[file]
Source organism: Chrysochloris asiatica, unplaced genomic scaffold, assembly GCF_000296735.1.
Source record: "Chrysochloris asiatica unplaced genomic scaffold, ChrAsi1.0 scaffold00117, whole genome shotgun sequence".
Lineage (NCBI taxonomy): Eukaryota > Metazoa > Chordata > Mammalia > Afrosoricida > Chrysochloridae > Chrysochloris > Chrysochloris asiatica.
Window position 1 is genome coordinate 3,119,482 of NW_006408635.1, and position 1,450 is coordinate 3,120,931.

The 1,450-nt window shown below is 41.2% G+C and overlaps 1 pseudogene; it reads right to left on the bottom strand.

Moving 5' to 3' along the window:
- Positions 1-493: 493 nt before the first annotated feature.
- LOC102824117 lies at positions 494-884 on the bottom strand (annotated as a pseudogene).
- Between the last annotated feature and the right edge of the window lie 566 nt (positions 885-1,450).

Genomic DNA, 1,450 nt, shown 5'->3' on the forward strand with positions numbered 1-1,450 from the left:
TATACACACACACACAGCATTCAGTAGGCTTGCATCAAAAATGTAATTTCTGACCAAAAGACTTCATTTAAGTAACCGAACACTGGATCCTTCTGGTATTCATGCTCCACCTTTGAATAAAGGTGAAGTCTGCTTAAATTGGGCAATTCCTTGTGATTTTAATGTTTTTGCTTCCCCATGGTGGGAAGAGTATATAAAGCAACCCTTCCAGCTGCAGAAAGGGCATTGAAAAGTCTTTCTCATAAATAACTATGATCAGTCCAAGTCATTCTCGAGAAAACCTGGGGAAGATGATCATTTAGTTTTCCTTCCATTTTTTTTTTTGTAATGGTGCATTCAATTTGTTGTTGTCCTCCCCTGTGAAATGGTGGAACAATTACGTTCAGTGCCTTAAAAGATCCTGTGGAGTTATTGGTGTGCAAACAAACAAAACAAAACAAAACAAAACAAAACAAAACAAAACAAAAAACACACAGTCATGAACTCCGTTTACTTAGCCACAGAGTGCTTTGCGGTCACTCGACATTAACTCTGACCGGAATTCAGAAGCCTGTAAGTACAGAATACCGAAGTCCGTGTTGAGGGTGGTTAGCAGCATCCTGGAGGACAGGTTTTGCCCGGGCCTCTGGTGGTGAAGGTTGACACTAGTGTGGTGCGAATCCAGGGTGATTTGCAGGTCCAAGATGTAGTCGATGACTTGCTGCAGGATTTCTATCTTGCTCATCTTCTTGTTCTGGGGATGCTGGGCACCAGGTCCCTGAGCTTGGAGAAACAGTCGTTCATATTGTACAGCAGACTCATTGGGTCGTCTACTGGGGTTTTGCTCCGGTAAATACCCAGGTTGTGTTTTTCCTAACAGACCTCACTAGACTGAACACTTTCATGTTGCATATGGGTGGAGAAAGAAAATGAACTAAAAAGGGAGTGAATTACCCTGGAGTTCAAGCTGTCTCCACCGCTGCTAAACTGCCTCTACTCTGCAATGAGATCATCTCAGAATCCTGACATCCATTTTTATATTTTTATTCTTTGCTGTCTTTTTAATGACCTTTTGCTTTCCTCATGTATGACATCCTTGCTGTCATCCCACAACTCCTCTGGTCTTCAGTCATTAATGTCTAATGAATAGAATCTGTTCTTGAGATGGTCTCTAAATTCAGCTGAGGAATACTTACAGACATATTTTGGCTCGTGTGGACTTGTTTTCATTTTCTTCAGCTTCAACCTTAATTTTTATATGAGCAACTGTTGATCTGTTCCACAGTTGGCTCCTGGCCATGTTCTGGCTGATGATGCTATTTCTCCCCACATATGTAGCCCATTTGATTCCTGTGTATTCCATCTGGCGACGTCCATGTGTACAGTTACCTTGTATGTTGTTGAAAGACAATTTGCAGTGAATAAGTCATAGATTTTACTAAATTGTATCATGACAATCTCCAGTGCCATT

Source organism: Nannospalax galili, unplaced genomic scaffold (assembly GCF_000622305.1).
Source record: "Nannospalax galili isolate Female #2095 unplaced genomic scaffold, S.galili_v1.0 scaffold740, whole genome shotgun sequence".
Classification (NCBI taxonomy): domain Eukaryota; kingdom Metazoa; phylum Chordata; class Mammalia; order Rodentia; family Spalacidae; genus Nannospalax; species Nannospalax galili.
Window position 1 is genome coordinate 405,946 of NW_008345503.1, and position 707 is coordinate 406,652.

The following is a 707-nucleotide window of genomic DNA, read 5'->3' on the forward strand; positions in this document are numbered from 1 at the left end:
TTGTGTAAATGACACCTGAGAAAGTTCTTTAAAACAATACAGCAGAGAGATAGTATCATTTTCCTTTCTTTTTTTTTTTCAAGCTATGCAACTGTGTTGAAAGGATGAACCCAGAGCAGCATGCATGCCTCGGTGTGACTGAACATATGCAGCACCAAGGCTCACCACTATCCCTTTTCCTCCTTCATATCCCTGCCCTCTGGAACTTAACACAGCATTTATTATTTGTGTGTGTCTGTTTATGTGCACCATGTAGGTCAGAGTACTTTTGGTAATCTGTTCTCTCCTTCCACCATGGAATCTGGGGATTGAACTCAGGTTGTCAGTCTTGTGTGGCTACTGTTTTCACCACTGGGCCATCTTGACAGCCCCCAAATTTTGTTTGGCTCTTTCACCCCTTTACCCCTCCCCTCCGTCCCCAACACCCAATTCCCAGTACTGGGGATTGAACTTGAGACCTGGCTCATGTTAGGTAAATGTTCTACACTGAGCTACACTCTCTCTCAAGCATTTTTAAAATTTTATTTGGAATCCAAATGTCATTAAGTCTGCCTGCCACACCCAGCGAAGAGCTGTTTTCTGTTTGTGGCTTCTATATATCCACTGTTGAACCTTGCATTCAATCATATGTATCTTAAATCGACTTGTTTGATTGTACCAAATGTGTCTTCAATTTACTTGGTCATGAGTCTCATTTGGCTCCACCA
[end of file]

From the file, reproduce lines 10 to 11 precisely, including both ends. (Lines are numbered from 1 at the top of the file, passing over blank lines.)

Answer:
Genomic DNA, 1,450 nt, shown 5'->3' on the forward strand with positions numbered 1-1,450 from the left:
TATACACACACACACAGCATTCAGTAGGCTTGCATCAAAAATGTAATTTCTGACCAAAAGACTTCATTTAAGTAACCGAACACTGGATCCTTCTGGTATTCATGCTCCACCTTTGAATAAAGGTGAAGTCTGCTTAAATTGGGCAATTCCTTGTGATTTTAATGTTTTTGCTTCCCCATGGTGGGAAGAGTATATAAAGCAACCCTTCCAGCTGCAGAAAGGGCATTGAAAAGTCTTTCTCATAAATAACTATGATCAGTCCAAGTCATTCTCGAGAAAACCTGGGGAAGATGATCATTTAGTTTTCCTTCCATTTTTTTTTTTGTAATGGTGCATTCAATTTGTTGTTGTCCTCCCCTGTGAAATGGTGGAACAATTACGTTCAGTGCCTTAAAAGATCCTGTGGAGTTATTGGTGTGCAAACAAACAAAACAAAACAAAACAAAACAAAACAAAACAAAACAAAAAACACACAGTCATGAACTCCGTTTACTTAGCCACAGAGTGCTTTGCGGTCACTCGACATTAACTCTGACCGGAATTCAGAAGCCTGTAAGTACAGAATACCGAAGTCCGTGTTGAGGGTGGTTAGCAGCATCCTGGAGGACAGGTTTTGCCCGGGCCTCTGGTGGTGAAGGTTGACACTAGTGTGGTGCGAATCCAGGGTGATTTGCAGGTCCAAGATGTAGTCGATGACTTGCTGCAGGATTTCTATCTTGCTCATCTTCTTGTTCTGGGGATGCTGGGCACCAGGTCCCTGAGCTTGGAGAAACAGTCGTTCATATTGTACAGCAGACTCATTGGGTCGTCTACTGGGGTTTTGCTCCGGTAAATACCCAGGTTGTGTTTTTCCTAACAGACCTCACTAGACTGAACACTTTCATGTTGCATATGGGTGGAGAAAGAAAATGAACTAAAAAGGGAGTGAATTACCCTGGAGTTCAAGCTGTCTCCACCGCTGCTAAACTGCCTCTACTCTGCAATGAGATCATCTCAGAATCCTGACATCCATTTTTATATTTTTATTCTTTGCTGTCTTTTTAATGACCTTTTGCTTTCCTCATGTATGACATCCTTGCTGTCATCCCACAACTCCTCTGGTCTTCAGTCATTAATGTCTAATGAATAGAATCTGTTCTTGAGATGGTCTCTAAATTCAGCTGAGGAATACTTACAGACATATTTTGGCTCGTGTGGACTTGTTTTCATTTTCTTCAGCTTCAACCTTAATTTTTATATGAGCAACTGTTGATCTGTTCCACAGTTGGCTCCTGGCCATGTTCTGGCTGATGATGCTATTTCTCCCCACATATGTAGCCCATTTGATTCCTGTGTATTCCATCTGGCGACGTCCATGTGTACAGTTACCTTGTATGTTGTTGAAAGACAATTTGCAGTGAATAAGTCATAGATTTTACTAAATTGTATCATGACAATCTCCAGTGCCATT